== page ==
What a whirlwind these past few weeks have been. Email service providers (ESPs) being breached left and right, brands panicking and sending out notice that their customers' email addresses were "breached" (no, the end-user email addresses were leaked, not breached), people pointing fingers at each other about broken process, etc. saying it is their fault.
But what is the real issue here? Is it that ESPs screwed up? Is it that brands haven't done enough security checks on their third-party providers? Senders aren't using enough email authentication technologies? I say no. The issues don't lie with the vendors nor do they with not following bulk sending common best practices when it comes to email-like branding in the "from" or proper subject lines. The issue actually begins with brands working for their customers, not just in securing the email they send to them, but in how customers can be secure using the email they receive from you.
What I am getting at here is when was the last time you really connected with your customers to let them know how to protect themselves? Take the responsibility and time to tell them about security. What I see today is that we still tend to only focus on the easy marketing and making our living from our emails. It's as if we are afraid to work with our customers to tell them there are bad people out there; that bad people are after our brands to use them against our customers. We never take the time to tell customers about the things we do to get the emails to them or that things are not just fine and dandy in the email world like many of us wish. We tend to ignore the truly important aspect of education.
A few ideas come to mind here on how we can assure customers we are not just here for our emails to make money, but truly to use them to connect and communicate with our customers. We have all these great email software packages to make things relevant and targeted, but we don't take the time to ask the customers "how are you?" "Please be careful, customer." We only seem to communicate when things go bad. Why not be proactive in teaching customers how to protect themselves while using email?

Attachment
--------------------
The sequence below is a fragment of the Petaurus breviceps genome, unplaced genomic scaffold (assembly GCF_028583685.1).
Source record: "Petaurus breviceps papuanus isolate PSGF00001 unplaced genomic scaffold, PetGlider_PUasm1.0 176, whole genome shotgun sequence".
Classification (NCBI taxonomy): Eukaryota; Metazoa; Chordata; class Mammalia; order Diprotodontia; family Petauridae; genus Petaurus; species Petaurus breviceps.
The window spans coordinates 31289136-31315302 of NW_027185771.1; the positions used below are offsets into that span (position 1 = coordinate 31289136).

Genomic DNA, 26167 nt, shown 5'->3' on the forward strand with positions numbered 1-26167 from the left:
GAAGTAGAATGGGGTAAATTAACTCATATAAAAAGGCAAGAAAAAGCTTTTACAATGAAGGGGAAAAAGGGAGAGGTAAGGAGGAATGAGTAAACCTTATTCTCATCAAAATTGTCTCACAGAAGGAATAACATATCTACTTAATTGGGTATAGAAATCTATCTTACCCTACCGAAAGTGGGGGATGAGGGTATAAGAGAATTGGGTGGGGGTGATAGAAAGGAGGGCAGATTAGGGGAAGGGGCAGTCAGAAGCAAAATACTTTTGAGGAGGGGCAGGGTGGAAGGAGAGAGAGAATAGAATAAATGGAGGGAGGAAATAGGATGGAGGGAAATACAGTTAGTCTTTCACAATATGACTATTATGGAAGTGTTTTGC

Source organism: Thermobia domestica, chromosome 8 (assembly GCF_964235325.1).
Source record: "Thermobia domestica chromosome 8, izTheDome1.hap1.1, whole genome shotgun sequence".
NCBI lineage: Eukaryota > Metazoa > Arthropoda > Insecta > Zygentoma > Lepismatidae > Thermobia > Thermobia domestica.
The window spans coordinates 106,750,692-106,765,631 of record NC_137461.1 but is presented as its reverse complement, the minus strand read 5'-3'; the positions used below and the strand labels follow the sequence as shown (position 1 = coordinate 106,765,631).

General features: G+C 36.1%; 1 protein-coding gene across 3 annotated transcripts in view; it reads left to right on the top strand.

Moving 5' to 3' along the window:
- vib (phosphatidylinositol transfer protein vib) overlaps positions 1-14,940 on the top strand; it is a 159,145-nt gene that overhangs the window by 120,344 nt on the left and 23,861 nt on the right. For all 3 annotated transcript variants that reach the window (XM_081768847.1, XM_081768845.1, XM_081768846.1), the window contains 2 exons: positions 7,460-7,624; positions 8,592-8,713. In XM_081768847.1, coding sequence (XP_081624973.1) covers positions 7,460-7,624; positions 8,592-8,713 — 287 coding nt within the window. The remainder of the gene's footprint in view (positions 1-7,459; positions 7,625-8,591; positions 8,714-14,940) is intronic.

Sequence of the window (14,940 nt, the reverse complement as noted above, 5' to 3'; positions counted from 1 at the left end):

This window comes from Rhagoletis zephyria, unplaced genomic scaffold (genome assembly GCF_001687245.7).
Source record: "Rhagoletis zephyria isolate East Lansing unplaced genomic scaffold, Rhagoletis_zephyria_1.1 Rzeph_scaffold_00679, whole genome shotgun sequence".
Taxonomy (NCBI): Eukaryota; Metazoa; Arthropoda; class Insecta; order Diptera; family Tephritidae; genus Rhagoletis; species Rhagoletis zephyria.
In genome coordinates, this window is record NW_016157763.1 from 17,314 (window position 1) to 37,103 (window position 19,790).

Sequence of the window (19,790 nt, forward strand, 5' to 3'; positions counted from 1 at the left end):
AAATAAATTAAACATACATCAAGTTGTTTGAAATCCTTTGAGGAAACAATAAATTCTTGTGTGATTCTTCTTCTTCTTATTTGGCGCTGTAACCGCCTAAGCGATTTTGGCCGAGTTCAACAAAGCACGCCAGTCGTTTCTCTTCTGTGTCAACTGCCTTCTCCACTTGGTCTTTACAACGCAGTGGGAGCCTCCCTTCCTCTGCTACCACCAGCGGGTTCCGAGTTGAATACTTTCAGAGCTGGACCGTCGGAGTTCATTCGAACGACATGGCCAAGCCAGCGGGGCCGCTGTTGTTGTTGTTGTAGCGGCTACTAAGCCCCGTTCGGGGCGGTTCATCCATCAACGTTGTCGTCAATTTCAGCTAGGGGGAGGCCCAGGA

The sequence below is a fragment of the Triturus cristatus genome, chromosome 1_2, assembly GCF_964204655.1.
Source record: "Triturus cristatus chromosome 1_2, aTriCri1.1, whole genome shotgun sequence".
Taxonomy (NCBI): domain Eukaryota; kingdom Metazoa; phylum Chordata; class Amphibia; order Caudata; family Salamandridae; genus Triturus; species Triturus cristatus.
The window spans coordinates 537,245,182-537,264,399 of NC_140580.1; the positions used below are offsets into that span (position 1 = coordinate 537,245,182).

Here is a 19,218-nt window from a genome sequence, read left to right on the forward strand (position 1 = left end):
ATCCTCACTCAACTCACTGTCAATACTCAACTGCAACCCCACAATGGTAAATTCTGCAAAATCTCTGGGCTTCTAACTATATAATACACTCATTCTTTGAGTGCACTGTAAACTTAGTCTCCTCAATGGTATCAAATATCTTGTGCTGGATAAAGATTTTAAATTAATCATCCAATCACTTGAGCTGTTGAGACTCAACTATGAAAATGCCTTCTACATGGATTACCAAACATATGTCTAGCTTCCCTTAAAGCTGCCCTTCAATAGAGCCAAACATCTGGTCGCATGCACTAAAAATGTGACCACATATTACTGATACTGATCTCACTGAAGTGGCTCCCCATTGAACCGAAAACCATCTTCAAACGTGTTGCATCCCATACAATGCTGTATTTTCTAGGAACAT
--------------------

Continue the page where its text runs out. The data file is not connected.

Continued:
You have a huge part in this security game even though you're just a marketer or big sender. I've been reading the Twitter feeds on the most recent rash of data breaches, and customers are upset not knowing that their data was in a third party and not in your brand's data centers, and as such are now threatening to turn those leaked email addresses off or move to a new one. If they do that, you're losing a good contact point and the faith of that customer. Don't fear security. Embrace it. Talk about it. Let your customers know you care about them, their PII, and celebrate their education on the matter.
Meet Your Favorite ClickZ Contributors
Many of ClickZ's leading expert contributors will be at ClickZ Live, the new online and digital marketing event kicking off in New York (March 31-April 3). Hear from the likes of: Jeremy Hull, Lisa Raehsler, Andrew Goodman, Bryan Eisenberg, Mathew Sweezey, Aaron Kahlow, Stephanie Miller, Simms Jenkins, Jeanne S. Jennings, Dave Hendricks and more!
Dennis Dayman has more than 17 years of experience combating spam, security issues, and improving e-mail delivery through industry policy, ISP relations, and technical solutions. As Eloqua's chief privacy and security officer, Dayman leverages his experience and industry connections to help Eloqua's customers maximize their delivery rates and compliance. Previously, Dayman worked for StrongMail Systems as director of deliverability, privacy, and standards, served in the Internet Security and Legal compliance division for Verizon Online, as a senior consultant at Mail Abuse Prevention Systems (MAPS), and started his career as director of policy and legal external affairs for Southwestern Bell Global, now AT&T. As a longstanding member of several boards within the messaging industry, including serving on the Board of Directors and the Sender SIG for the Messaging Anti-Abuse Working Group (MAAWG), Secretary/Treasurer for Coalition Against Unsolicited Commercial Email (CAUCE), Certified Information Privacy Professional (CIPP) Advisory Board, Dayman is actively involved in creating current Internet and telephony regulations, privacy policies, and anti-spam legislation laws for state and federal governments.
March 19, 2014